The brilliant thing about the Livescribe 3 Smartpen is that it not only has some impressive features but it actually works almost flawlessly. We are still astonished by how well it performed during our review.
The Livescribe 3 Smartpen requires a special kind of paper called Livescribe "Dot paper" to work, which enables every scribble made to be recorded externally. This Livescribe pen also needs to be connected to the iOS device, which requires the Livescribe+ app to be installed to connect. When the app is loaded, it will automatically pair with the Smartpen if Bluetooth is enabled, with the LED indicator light flashing from green to blue to confirm successful pairing.
The Dot paper is available in 50 or 100 sheet notepads and has fewer touch controls along the bottom of each sheet than on other Livescribe models because most of the features are operated via the app, making it much more intuitive.
Now, when writing on the Dot paper with the pen, the app will sync all handwriting to digital pages in the app, which show the progress in real time as you jot down notes or even drawings. This is when the pen really comes to life, replicating everything that is written with the pen on physical paper onto a page in the app, which is then automatically sorted into sentences.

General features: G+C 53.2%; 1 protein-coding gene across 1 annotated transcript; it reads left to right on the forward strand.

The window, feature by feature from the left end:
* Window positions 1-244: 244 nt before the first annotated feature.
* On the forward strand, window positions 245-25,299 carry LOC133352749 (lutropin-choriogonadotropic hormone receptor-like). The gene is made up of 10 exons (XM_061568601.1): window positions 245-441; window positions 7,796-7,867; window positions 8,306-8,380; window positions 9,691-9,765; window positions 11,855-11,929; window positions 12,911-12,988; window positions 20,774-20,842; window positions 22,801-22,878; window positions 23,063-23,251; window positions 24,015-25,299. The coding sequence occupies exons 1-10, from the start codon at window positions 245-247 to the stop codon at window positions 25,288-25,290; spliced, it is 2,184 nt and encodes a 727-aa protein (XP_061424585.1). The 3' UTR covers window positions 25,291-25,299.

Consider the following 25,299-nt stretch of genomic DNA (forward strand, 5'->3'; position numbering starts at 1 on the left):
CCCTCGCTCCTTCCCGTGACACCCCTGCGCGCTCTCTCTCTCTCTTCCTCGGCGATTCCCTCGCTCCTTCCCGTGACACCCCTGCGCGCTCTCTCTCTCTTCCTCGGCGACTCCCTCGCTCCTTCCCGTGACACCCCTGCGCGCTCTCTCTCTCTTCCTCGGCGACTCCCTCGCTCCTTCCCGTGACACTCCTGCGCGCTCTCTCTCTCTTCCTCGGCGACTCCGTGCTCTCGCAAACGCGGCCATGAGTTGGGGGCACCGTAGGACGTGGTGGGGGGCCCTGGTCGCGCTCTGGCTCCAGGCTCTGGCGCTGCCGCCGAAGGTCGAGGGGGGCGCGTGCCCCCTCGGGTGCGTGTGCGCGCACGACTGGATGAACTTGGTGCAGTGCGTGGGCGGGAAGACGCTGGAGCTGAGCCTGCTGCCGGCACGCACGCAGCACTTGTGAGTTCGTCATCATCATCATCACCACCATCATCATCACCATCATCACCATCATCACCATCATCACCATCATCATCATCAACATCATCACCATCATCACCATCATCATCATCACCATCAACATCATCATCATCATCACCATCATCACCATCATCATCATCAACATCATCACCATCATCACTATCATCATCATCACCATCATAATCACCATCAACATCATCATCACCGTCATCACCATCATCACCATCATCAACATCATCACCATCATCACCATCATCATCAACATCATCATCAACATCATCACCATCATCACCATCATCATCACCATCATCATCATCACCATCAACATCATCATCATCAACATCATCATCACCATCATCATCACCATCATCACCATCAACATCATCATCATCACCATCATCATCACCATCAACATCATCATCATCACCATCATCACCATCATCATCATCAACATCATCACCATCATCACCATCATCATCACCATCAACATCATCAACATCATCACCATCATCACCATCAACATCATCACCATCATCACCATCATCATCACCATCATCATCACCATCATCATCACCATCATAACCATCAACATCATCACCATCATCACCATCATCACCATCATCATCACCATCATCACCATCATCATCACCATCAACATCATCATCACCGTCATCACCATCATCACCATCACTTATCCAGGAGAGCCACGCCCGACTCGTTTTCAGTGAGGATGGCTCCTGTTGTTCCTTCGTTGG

While using the main Notepad section of the app, you'll find that across the top are three options: Page, Feed and Pencast.
The Page tab offers a digital representation of what has been written on each page in your notebook, sorting each page as it is written, and knowing when you've started writing onto another.
The Feed tab holds perhaps the most impressive feature on the Smartpen, the ability to recognise and convert your handwriting into text, which you can then share via email or copy to put into a document or SMS. This is achieved by tapping one of the lines of text and swiping right across the line of script you want to convert.
This is done surprisingly accurately almost every time. However, as you'd expect, this doesn't work as well when trying to convert very messy or quickly written text, so if you want to take notes knowing that you will eventually want to convert your handwriting to text, you have to ensure that you write as neatly as possible.
Another great feature is the app's ability to record sound while you are jotting down your notes. The app syncs the sounds picked up by the iOS device's microphone and assigns them to the notes made at the time they are recorded. This is all done via the Pencast tab, which can be used to search back through your digital memos and click on certain markings to hear back the audio at the time they were written.
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